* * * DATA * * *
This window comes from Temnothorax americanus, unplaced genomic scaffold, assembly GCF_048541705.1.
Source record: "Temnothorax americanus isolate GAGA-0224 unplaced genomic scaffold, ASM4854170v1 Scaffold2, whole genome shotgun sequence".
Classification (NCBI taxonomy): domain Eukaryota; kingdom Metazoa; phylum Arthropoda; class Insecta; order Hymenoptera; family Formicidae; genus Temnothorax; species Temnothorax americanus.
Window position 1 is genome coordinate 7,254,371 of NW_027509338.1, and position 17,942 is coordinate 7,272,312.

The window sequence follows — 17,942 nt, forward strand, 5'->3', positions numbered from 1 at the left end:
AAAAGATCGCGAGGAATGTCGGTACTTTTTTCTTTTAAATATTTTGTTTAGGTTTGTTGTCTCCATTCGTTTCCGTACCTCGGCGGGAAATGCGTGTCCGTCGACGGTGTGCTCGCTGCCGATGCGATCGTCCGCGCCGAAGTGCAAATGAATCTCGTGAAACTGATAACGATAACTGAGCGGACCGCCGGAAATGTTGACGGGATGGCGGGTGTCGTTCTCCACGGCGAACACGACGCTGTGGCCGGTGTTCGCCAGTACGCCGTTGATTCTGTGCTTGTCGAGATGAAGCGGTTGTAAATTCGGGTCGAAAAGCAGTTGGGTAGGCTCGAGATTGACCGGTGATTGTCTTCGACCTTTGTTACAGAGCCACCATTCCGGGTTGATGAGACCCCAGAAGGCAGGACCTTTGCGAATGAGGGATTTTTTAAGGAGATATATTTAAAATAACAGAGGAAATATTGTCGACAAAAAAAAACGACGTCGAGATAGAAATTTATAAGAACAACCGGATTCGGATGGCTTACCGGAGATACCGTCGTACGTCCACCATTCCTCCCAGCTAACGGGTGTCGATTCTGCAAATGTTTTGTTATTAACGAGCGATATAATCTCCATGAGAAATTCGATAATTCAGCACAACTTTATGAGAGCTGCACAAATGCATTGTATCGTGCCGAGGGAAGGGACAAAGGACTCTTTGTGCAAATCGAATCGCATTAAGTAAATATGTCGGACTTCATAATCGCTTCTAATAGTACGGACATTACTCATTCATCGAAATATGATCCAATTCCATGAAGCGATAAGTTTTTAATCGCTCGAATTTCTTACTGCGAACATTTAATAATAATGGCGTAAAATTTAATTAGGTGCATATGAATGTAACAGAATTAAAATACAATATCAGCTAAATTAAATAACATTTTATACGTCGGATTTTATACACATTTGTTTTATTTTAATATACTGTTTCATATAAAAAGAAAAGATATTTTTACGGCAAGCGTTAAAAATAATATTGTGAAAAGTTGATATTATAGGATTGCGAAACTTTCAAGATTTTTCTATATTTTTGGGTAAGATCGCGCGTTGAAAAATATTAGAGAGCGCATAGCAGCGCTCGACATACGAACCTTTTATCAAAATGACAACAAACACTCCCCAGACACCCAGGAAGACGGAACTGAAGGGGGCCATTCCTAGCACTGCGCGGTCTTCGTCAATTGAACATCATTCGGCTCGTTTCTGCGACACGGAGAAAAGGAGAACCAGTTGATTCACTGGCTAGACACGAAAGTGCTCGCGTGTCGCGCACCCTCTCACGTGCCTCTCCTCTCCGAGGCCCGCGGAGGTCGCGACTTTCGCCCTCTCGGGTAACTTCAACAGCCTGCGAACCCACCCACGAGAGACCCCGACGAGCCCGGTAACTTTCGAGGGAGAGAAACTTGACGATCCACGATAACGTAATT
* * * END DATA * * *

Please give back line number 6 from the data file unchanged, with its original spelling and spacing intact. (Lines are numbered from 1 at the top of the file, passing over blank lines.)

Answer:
AAAAGATCGCGAGGAATGTCGGTACTTTTTTCTTTTAAATATTTTGTTTAGGTTTGTTGTCTCCATTCGTTTCCGTACCTCGGCGGGAAATGCGTGTCCGTCGACGGTGTGCTCGCTGCCGATGCGATCGTCCGCGCCGAAGTGCAAATGAATCTCGTGAAACTGATAACGATAACTGAGCGGACCGCCGGAAATGTTGACGGGATGGCGGGTGTCGTTCTCCACGGCGAACACGACGCTGTGGCCGGTGTTCGCCAGTACGCCGTTGATTCTGTGCTTGTCGAGATGAAGCGGTTGTAAATTCGGGTCGAAAAGCAGTTGGGTAGGCTCGAGATTGACCGGTGATTGTCTTCGACCTTTGTTACAGAGCCACCATTCCGGGTTGATGAGACCCCAGAAGGCAGGACCTTTGCGAATGAGGGATTTTTTAAGGAGATATATTTAAAATAACAGAGGAAATATTGTCGACAAAAAAAAACGACGTCGAGATAGAAATTTATAAGAACAACCGGATTCGGATGGCTTACCGGAGATACCGTCGTACGTCCACCATTCCTCCCAGCTAACGGGTGTCGATTCTGCAAATGTTTTGTTATTAACGAGCGATATAATCTCCATGAGAAATTCGATAATTCAGCACAACTTTATGAGAGCTGCACAAATGCATTGTATCGTGCCGAGGGAAGGGACAAAGGACTCTTTGTGCAAATCGAATCGCATTAAGTAAATATGTCGGACTTCATAATCGCTTCTAATAGTACGGACATTACTCATTCATCGAAATATGATCCAATTCCATGAAGCGATAAGTTTTTAATCGCTCGAATTTCTTACTGCGAACATTTAATAATAATGGCGTAAAATTTAATTAGGTGCATATGAATGTAACAGAATTAAAATACAATATCAGCTAAATTAAATAACATTTTATACGTCGGATTTTATACACATTTGTTTTATTTTAATATACTGTTTCATATAAAAAGAAAAGATATTTTTACGGCAAGCGTTAAAAATAATATTGTGAAAAGTTGATATTATAGGATTGCGAAACTTTCAAGATTTTTCTATATTTTTGGGTAAGATCGCGCGTTGAAAAATATTAGAGAGCGCATAGCAGCGCTCGACATACGAACCTTTTATCAAAATGACAACAAACACTCCCCAGACACCCAGGAAGACGGAACTGAAGGGGGCCATTCCTAGCACTGCGCGGTCTTCGTCAATTGAACATCATTCGGCTCGTTTCTGCGACACGGAGAAAAGGAGAACCAGTTGATTCACTGGCTAGACACGAAAGTGCTCGCGTGTCGCGCACCCTCTCACGTGCCTCTCCTCTCCGAGGCCCGCGGAGGTCGCGACTTTCGCCCTCTCGGGTAACTTCAACAGCCTGCGAACCCACCCACGAGAGACCCCGACGAGCCCGGTAACTTTCGAGGGAGAGAAACTTGACGATCCACGATAACGTAATT